The Law

Pay Disparity Case Not Covered by Insurer Due to Insufficient Notice

National Casualty Company will not be responsible for the more than $18 million settlement between Fulton County and its attorneys who claimed pay disparity.
By: | June 1, 2018 • 2 min read

Fulton County, Georgia, employed numerous attorneys between July 2013 and July 2015. Of those attorneys, 338 brought seven lawsuits and one grievance against the County, alleging unfair wages and pay disparity.


The County employed attorneys in the Public Defender’s Office, the Solicitor’s Office, the District Attorney’s Office, the Child Advocate’s Office and the Superior and State Courts. A number of attorneys claimed the County failed to pay each office “equal wages for equal work,” opening up a pay disparity dispute.

In their lawsuit, the employees alleged they sustained financial damage, because they did not receive the proper payment amounts required during their tenure. Additionally, they claimed the County breached its employment contracts by not paying salaries required by personnel regulations set up by the County in the first place.

These regulations set attorney and other employee pay rates. When all was said and done, the total cost to settle all cases was $18,362,100.

During the period in question, Fulton County held a liability policy with insurance carrier National Casualty Company. The policy was a retained limit liability insurance policy specifically for public entities, which provided “employment practice wrongful act” coverage limited to $7 million per occurrence.

When the County approached National for payment on the settlements, National declined, stating it had not received sufficient reports for the claims.

The County relied on its risk management team to communicate with National. While the team did send notice and updates during the settlement cases, it was sending those updates through the Willis Group, which acted as the County’s broker. The Willis Group sent the notices to Civic Risk Underwriting Managers, National’s underwriter.

Instead of sending the claims to National, Civic Risk reviewed the applications. When finally presented with the settlement amount, National claimed its policy would not cover the amount owed to the attorneys in the underlying case.

The County and National found themselves battling it out in court. In the Georgia Court of Appeals, the court granted in part and denied in part Fulton County’s motion, stating that the policy says it would provide coverage, yet the County did not provide proper notice.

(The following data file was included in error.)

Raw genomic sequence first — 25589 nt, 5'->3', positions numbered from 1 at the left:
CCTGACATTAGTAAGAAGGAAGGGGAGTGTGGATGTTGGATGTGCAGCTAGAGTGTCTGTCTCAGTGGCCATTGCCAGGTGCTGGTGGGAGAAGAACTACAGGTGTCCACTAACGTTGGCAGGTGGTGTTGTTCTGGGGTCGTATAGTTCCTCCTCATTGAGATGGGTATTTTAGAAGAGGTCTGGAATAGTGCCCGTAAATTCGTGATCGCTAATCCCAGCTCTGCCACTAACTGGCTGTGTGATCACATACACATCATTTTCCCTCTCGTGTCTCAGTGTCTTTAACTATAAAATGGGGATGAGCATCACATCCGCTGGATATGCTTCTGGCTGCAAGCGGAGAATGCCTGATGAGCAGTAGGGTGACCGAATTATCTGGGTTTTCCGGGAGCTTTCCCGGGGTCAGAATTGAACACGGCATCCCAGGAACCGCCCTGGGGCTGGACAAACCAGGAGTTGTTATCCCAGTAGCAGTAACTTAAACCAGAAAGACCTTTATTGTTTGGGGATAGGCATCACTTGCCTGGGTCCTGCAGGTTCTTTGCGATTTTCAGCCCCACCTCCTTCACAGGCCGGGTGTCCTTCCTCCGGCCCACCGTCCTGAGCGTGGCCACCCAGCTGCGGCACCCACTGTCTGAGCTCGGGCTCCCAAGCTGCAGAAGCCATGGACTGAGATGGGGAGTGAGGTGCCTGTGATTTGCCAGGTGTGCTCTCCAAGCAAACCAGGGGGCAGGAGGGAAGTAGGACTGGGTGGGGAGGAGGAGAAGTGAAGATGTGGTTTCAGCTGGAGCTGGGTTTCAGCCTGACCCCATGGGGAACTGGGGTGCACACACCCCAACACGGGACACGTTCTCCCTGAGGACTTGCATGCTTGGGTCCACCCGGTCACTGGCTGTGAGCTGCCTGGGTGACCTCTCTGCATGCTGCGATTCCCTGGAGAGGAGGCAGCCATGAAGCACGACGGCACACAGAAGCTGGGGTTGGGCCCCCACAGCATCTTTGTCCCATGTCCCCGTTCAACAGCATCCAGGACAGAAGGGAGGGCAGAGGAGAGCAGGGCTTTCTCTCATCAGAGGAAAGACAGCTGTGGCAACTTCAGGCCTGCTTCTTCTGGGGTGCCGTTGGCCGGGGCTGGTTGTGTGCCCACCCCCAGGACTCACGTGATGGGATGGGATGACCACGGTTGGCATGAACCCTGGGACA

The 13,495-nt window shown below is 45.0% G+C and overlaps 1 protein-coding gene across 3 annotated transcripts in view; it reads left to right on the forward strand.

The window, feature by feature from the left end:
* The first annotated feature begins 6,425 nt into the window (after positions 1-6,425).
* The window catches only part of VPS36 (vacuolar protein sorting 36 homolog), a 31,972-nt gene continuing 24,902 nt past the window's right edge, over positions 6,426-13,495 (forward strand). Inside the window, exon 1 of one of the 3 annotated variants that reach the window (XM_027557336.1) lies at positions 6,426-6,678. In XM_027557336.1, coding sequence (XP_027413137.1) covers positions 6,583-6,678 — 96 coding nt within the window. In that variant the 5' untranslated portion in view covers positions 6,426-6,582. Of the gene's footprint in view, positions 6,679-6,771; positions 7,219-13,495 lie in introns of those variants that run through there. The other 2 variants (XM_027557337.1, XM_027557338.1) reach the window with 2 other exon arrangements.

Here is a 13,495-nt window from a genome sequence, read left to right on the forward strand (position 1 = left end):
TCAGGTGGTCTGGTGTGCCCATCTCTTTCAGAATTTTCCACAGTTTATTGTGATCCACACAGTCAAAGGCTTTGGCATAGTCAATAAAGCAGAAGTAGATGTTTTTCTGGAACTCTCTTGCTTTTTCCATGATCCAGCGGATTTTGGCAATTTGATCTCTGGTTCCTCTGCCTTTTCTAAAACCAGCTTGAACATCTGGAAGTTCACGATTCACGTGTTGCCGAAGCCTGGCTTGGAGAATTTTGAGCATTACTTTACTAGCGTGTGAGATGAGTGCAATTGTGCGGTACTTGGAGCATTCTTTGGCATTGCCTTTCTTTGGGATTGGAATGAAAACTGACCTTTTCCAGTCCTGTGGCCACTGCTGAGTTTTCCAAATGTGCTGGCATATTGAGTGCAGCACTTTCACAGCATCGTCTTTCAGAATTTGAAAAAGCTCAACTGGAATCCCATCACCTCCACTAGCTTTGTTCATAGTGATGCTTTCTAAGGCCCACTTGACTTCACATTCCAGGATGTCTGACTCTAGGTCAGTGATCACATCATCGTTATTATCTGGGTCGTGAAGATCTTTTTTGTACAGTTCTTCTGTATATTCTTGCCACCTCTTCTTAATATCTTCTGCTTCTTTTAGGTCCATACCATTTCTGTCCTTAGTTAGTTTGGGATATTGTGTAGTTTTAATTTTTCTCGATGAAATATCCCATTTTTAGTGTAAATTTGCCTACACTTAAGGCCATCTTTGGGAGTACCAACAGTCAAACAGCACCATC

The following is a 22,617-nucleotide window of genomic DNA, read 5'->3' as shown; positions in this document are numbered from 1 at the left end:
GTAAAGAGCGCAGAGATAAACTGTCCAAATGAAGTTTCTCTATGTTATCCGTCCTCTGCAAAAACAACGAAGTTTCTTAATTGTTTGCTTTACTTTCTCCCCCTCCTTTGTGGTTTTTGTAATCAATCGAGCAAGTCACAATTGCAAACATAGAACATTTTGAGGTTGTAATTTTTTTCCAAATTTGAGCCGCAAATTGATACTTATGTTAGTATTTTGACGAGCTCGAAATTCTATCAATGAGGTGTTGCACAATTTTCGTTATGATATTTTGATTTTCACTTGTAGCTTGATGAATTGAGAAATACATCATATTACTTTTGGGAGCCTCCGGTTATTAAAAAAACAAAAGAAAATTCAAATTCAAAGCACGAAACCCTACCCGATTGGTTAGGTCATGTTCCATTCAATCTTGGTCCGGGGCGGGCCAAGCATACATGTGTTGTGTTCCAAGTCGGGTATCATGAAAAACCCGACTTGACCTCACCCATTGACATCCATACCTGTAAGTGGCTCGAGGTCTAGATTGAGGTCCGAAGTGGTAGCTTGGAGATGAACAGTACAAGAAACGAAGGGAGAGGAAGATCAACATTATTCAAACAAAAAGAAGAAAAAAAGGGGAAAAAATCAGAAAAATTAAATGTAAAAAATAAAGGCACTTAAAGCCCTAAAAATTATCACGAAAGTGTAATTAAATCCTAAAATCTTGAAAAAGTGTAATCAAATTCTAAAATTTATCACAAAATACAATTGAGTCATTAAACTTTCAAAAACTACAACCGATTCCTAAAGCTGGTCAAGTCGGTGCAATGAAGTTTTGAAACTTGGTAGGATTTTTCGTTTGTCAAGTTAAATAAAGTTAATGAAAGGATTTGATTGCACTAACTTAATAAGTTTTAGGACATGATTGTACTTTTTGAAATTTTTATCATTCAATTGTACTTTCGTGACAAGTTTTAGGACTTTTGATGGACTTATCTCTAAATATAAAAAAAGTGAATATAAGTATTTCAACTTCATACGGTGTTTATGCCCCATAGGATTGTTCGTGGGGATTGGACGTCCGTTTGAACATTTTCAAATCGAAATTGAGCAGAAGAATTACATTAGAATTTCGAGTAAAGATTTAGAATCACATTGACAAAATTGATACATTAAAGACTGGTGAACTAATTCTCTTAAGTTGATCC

Scorecard: National will not have to pay for Fulton County’s underlying suits, because the County didn’t provide sufficient notice to the insurer.

Takeaway: Direct contact between an insurer and their insureds is best practice when it comes to claims. Having third parties involved can muddle the message like a bad game of Whisper Down the Alley. &

Autumn Heisler is the digital producer and a staff writer at Risk & Insurance®. She can be reached at [email protected]

More from Risk & Insurance

More from Risk & Insurance

Black Swans

Black Swans: Yes, It Can Happen Here

In this year's Black Swan coverage, we focus on two events: An Atlantic mega-tsunami which would wipe out the East Coast and a killer global pandemic.
By: | July 30, 2018 • 2 min read

One of the most difficult phrases to digest without becoming frustrated or judgmental is the oft-repeated, “I never thought that could happen here.”


Most painfully, we hear it time and time again in the aftermath of the mass school shootings that terrorize this country. Shocked parents and neighbors, viewing the carnage, voice that they can’t believe this happened in their neighborhood.

Not to be mean, but why couldn’t it happen in your neighborhood?

So it is with Black Swans, a phrase describing unforeseen events, made famous by the former trader and acerbic critic of academia Nassim Nicholas Taleb.

We at Risk & Insurance® define these events in insurance terms by saying that they are highly infrequent, yet could cause massive damages. This year, for our annual Black Swan issue, we present two very different scenarios, both of which would leave mass devastation in their wake.

A Mega-Tsunami Is Coming; Can the East Coast Even Prepare?, written by staff writer Autumn Heisler, profiles an Atlantic mega-tsunami, which would wipe out lives and commerce along the East Coast.

On the topic of whether the volcanic island of La Palma, the most northwestern of the Canary Islands, could erupt, split and trigger an Atlantic mega-tsunami, scientists are divided.

Researchers Steven Ward, a geophysicist at UC Santa Cruz, and Simon Day of University College London, say such a thing could happen. Other scientists say Day and Ward are dead wrong; it’s an impossibility.

One of the counter-arguments is backed up by the statement that there has never been an Atlantic mega-tsunami. It’s never happened before and thus, could never happen here. See exhibit “A” above, re: mass school shootings.

Viral Fear: How a Global Pandemic Kills an Economy, written by associate editor Katie Dwyer, depicts a killer global pandemic the likes of which hasn’t been seen in a century.

Tens of millions of people died during the Spanish Flu outbreak of 1918.

Why it could happen again includes the fact that it’s happened before. The science on influenzas, which are constantly mutating, also supports just how dangerous a threat they pose to millions of people beyond the reach of antibiotics.

Should a mutating avian flu, for example, spread widely, we could see a 10 percent drop in GDP, mostly from non-physical business interruption.

As always here, the purpose is to do exactly what insurance modelers and underwriters do; no matter how massive the event, we create scenarios, quantify possible losses and discuss risk mitigation strategies. &

Dan Reynolds is editor-in-chief of Risk & Insurance. He can be reached at [email protected]